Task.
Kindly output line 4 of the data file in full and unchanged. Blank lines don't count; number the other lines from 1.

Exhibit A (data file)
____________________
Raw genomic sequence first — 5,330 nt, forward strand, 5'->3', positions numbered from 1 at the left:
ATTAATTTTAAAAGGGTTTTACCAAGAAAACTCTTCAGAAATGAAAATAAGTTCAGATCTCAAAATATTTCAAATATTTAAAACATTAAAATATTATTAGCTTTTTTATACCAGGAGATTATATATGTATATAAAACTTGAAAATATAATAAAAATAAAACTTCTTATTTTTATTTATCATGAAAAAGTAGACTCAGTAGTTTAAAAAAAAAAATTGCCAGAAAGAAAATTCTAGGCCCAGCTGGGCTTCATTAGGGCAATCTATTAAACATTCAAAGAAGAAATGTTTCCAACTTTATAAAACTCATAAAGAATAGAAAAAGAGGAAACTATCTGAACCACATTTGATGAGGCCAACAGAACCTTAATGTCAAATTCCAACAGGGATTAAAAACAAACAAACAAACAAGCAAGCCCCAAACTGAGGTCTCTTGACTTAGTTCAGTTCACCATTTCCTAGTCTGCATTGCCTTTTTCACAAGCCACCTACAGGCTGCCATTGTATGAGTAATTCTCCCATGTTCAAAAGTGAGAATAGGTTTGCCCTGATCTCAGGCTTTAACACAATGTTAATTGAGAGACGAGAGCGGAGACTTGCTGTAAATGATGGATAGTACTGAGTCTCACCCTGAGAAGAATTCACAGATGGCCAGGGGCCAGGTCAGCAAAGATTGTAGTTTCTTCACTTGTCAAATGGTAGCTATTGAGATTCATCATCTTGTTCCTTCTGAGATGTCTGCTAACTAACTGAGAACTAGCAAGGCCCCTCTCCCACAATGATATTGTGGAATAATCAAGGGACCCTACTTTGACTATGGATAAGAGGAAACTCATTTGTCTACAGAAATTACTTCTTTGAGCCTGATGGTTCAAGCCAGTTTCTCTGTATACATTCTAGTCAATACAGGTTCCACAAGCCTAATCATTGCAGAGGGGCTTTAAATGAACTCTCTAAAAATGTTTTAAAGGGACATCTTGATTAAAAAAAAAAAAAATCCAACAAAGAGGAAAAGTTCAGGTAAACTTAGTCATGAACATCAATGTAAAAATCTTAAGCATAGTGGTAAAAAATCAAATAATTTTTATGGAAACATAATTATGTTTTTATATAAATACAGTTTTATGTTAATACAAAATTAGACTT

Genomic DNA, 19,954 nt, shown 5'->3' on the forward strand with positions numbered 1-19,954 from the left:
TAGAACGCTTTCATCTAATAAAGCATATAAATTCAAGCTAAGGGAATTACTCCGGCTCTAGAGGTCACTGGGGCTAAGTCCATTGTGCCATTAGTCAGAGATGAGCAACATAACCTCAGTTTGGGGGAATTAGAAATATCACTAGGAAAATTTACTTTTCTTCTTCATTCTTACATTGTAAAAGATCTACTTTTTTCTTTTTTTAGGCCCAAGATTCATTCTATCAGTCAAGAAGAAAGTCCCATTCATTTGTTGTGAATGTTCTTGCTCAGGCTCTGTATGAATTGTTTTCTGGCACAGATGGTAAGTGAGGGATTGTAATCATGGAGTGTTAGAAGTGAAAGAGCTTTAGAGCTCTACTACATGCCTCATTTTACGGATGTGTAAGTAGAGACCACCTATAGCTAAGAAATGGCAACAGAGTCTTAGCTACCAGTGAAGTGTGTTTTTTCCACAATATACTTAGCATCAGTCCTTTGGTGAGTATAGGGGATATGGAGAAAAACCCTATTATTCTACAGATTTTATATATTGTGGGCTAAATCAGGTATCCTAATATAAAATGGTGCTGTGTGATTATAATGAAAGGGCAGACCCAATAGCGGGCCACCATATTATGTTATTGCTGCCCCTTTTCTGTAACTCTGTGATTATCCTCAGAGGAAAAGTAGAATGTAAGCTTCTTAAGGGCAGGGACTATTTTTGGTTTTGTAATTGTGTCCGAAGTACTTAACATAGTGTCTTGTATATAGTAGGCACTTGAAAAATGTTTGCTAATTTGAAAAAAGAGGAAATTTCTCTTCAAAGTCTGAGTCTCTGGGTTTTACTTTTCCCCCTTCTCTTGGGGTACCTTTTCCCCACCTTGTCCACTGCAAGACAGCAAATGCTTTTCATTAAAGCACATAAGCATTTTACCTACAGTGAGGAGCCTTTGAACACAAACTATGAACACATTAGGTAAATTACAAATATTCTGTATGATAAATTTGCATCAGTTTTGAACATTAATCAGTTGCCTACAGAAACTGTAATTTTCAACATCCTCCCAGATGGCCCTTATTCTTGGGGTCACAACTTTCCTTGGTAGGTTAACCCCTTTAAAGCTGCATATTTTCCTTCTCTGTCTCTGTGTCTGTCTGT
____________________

TAGAACGCTTTCATCTAATAAAGCATATAAATTCAAGCTAAGGGAATTACTCCGGCTCTAGAGGTCACTGGGGCTAAGTCCATTGTGCCATTAGTCAGAGATGAGCAACATAACCTCAGTTTGGGGGAATTAGAAATATCACTAGGAAAATTTACTTTTCTTCTTCATTCTTACATTGTAAAAGATCTACTTTTTTCTTTTTTTAGGCCCAAGATTCATTCTATCAGTCAAGAAGAAAGTCCCATTCATTTGTTGTGAATGTTCTTGCTCAGGCTCTGTATGAATTGTTTTCTGGCACAGATGGTAAGTGAGGGATTGTAATCATGGAGTGTTAGAAGTGAAAGAGCTTTAGAGCTCTACTACATGCCTCATTTTACGGATGTGTAAGTAGAGACCACCTATAGCTAAGAAATGGCAACAGAGTCTTAGCTACCAGTGAAGTGTGTTTTTTCCACAATATACTTAGCATCAGTCCTTTGGTGAGTATAGGGGATATGGAGAAAAACCCTATTATTCTACAGATTTTATATATTGTGGGCTAAATCAGGTATCCTAATATAAAATGGTGCTGTGTGATTATAATGAAAGGGCAGACCCAATAGCGGGCCACCATATTATGTTATTGCTGCCCCTTTTCTGTAACTCTGTGATTATCCTCAGAGGAAAAGTAGAATGTAAGCTTCTTAAGGGCAGGGACTATTTTTGGTTTTGTAATTGTGTCCGAAGTACTTAACATAGTGTCTTGTATATAGTAGGCACTTGAAAAATGTTTGCTAATTTGAAAAAAGAGGAAATTTCTCTTCAAAGTCTGAGTCTCTGGGTTTTACTTTTCCCCCTTCTCTTGGGGTACCTTTTCCCCACCTTGTCCACTGCAAGACAGCAAATGCTTTTCATTAAAGCACATAAGCATTTTACCTACAGTGAGGAGCCTTTGAACACAAACTATGAACACATTAGGTAAATTACAAATATTCTGTATGATAAATTTGCATCAGTTTTGAACATTAATCAGTTGCCTACAGAAACTGTAATTTTCAACATCCTCCCAGATGGCCCTTATTCTTGGGGTCACAACTTTCCTTGGTAGGTTAACCCCTTTAAAGCTGCATATTTTCCTTCTCTGTCTCTGTGTCTGTCTGT